It may be one of the most important things we do as social studies teachers. But it seems as if it’s often one of the first things pushed to the side in our frantic attempt to “cover” all of our content.
It is what we do when we teach our kids to distinquish between fact and opinion, to recognize bias, to identify propaganda and misleading statements – providing the opportunity for our kids to develop strong media literacy skills. These are skills that we should not teach in isolation as simply part of some lesson plan in the back of our supplementary materials. These are skills that prepare your kids to be democrats.
We need more democrats. And I’m not talking Democrats as in the opposite of Republicans.
I’m talking democrats with a lower case D. Fully engaged citizens of the United States. People who understand and participate in the process of our democracy. People who vote, who serve on juries, participate as part of local committees, demonstrate, argue, respect the rights and beliefs of others . . . you know, Americans.
Let’s start with Hurricane Sandy. An event that the traditional and social media have covered extensively over the last few days. Some coverage has been better than others, especially when it comes to photos that are bouncing around the Twittersphere. It’s a great place to start talking with your kids about fact and opinion, about media literacy.
What images from Sandy are real and which are fake?
And we can chuckle over these sorts of images. But what about other sorts of information that our kids run into? How about these sorts of things?
Obama took GM and Chrysler into bankruptcy and sold Chrysler to Italians who are going to build Jeeps in China. Mitt Romney will fight for every American job.
Under President Obama: $4,000 tax hike on middle class families.
My opponent (Mitt Romney) says the Arizona immigration law should be ‘a model for the nation.’
If you’re curious, all of these statements are fake. And not just fake but fake at the level of “liar, liar, pants on fire” level.
But like the shark swimming beside my porch photo, these types of statements are often accepted because we want to believe them or because they seem true or because they lend support to something I already believe. They’re accepted because people don’t ask questions about them, because we haven’t trained our kids to think critically about the information that floods their lives.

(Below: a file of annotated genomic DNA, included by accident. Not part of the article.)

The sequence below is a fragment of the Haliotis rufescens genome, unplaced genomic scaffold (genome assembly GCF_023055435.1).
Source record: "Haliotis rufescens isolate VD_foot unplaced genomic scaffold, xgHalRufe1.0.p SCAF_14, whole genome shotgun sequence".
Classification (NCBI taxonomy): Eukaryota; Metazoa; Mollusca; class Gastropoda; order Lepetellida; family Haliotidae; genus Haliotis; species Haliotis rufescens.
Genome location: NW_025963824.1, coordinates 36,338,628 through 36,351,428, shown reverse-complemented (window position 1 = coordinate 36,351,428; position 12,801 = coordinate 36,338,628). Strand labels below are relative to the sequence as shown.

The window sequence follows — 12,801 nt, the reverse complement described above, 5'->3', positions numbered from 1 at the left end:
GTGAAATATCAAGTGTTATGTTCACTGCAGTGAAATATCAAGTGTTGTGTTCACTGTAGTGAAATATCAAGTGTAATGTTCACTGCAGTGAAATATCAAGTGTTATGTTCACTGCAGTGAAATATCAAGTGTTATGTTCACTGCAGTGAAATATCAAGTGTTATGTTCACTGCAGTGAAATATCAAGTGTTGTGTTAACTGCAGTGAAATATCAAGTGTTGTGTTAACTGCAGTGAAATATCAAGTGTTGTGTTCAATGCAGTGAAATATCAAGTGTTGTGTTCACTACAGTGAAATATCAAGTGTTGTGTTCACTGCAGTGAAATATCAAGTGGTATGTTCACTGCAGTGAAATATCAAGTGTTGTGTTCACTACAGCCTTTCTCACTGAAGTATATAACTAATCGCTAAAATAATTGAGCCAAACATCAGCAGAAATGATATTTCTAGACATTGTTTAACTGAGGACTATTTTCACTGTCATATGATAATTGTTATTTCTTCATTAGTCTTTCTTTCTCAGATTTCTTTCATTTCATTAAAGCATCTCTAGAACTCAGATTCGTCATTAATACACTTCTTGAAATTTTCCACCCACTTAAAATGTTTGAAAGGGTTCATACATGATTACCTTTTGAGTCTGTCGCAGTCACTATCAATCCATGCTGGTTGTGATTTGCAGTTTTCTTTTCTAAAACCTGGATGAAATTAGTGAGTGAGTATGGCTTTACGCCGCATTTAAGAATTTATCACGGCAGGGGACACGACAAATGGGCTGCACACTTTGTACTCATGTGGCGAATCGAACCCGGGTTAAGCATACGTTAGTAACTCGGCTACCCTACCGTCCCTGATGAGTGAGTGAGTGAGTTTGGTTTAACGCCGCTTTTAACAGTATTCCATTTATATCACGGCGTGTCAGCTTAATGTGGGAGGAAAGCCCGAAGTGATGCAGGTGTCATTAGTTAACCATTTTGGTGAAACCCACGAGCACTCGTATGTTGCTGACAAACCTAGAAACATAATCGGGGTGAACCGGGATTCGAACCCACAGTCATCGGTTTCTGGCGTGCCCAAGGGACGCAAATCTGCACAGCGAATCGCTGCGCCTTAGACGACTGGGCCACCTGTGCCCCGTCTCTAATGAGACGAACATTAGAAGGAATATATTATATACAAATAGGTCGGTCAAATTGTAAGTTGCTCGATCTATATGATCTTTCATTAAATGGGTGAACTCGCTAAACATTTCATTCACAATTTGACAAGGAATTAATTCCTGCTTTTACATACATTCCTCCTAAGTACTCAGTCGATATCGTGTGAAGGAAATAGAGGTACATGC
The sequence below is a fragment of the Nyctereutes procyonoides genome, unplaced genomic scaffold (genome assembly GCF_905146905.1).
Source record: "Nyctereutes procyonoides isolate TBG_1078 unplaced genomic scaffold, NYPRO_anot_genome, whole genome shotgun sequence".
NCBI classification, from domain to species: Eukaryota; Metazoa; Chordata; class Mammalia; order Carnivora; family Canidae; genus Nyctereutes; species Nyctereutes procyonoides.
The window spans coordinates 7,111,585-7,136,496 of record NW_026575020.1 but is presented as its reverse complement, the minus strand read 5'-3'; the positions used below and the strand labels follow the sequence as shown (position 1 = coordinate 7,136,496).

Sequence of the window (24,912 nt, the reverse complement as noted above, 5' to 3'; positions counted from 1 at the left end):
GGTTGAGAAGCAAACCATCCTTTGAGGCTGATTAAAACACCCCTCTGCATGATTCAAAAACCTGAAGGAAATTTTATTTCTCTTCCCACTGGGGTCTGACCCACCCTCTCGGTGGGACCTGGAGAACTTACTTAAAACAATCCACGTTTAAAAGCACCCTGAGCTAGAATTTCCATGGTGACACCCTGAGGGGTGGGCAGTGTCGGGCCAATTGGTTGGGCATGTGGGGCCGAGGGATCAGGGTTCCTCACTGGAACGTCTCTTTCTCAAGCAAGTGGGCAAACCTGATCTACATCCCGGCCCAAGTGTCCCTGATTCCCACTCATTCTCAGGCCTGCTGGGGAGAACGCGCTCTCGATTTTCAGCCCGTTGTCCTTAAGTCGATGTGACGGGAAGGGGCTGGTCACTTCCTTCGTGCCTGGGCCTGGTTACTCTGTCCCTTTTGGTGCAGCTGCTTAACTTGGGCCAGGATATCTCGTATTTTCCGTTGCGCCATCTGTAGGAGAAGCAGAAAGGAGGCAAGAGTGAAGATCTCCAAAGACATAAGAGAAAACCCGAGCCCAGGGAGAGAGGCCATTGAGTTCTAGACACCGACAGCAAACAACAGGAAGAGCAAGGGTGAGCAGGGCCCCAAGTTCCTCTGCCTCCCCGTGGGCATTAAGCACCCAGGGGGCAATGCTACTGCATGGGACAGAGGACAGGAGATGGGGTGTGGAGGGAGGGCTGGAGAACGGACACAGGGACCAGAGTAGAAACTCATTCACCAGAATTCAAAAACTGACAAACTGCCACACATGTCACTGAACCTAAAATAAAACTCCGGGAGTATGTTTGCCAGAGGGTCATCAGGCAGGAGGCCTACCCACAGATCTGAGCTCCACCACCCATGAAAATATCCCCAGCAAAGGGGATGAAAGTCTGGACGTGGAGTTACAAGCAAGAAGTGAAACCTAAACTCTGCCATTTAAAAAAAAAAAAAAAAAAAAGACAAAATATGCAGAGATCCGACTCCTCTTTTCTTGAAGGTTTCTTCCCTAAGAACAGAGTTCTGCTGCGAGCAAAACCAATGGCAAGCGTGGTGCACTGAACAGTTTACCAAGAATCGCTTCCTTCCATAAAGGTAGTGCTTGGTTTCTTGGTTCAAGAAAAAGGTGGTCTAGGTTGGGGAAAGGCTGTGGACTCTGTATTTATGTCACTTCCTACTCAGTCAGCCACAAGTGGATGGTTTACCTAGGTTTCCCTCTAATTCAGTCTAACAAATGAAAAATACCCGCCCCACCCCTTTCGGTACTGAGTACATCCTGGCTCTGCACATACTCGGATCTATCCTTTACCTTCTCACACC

So what to do?
One of the best things we can do is to always start our instruction off with a problem or question that kids have to solve. And then provide them with structures that will help them address the problem. I’m not talking about questions like
When was Abraham Lincoln elected president?
How many branches of government are described by the US Constitution?
but questions like
Why did 60% of the people in the United States NOT vote for Lincoln in 1860?
What is the best form of government?
We can also give our kids other kinds of structure. Like the 6 C’s of Primary Source Analysis.
What is the main idea? For documents, list important points/phrases/words/sentences. For images, describe what you see.
Who created this and when? What type of source is it?
What is the author’s bias or point of view? Who is the intended audience? Why was the source created? What is the tone of the document or image? [Citation and Communication together help discern the source’s bias.]
What is going on in the world, country, region, or locality when this was created? OR, What other sources (primary or secondary) might help provide answers to this question? What else do we need to know to better understand the evidence in this source?
How does this connect to what you already know?
What contributions does this make to our understanding of history? How did you come to these conclusions? How does this document help answer our essential question: “Why did the 60% of the people in the United States NOT vote for Lincoln?”
What else can we do?
We can use resources like these:
- Lincoln Campaign ads / Teaching Critical Thinking by Asking “Could Lincoln Be Elected Today?”
- PBS Digital Media Literacy
- The Center for Media Literacy
- Reading Between the Lines lesson
- Collection of Fact or Opinion lessons
- Fact vs. Opinion lesson
- Fact, Fiction, or Bad Memory lesson
- NCSS collection of election resources
I talked with someone earlier this week who told me that he wasn’t going to vote in next week’s election. I asked why. He said
I don’t know enough about what’s going on to know how to vote. And it’s too much work to go learn what’s going on.
Part of me was happy that the person knew enough that he didn’t know enough – that he couldn’t vote intelligently on the issues and was choosing to stay away from the polls. But a bigger part of me was disappointed that somewhere down the line, social studies teachers failed to give him the skills he needs to be a democrat with a lower case D.
We can do better.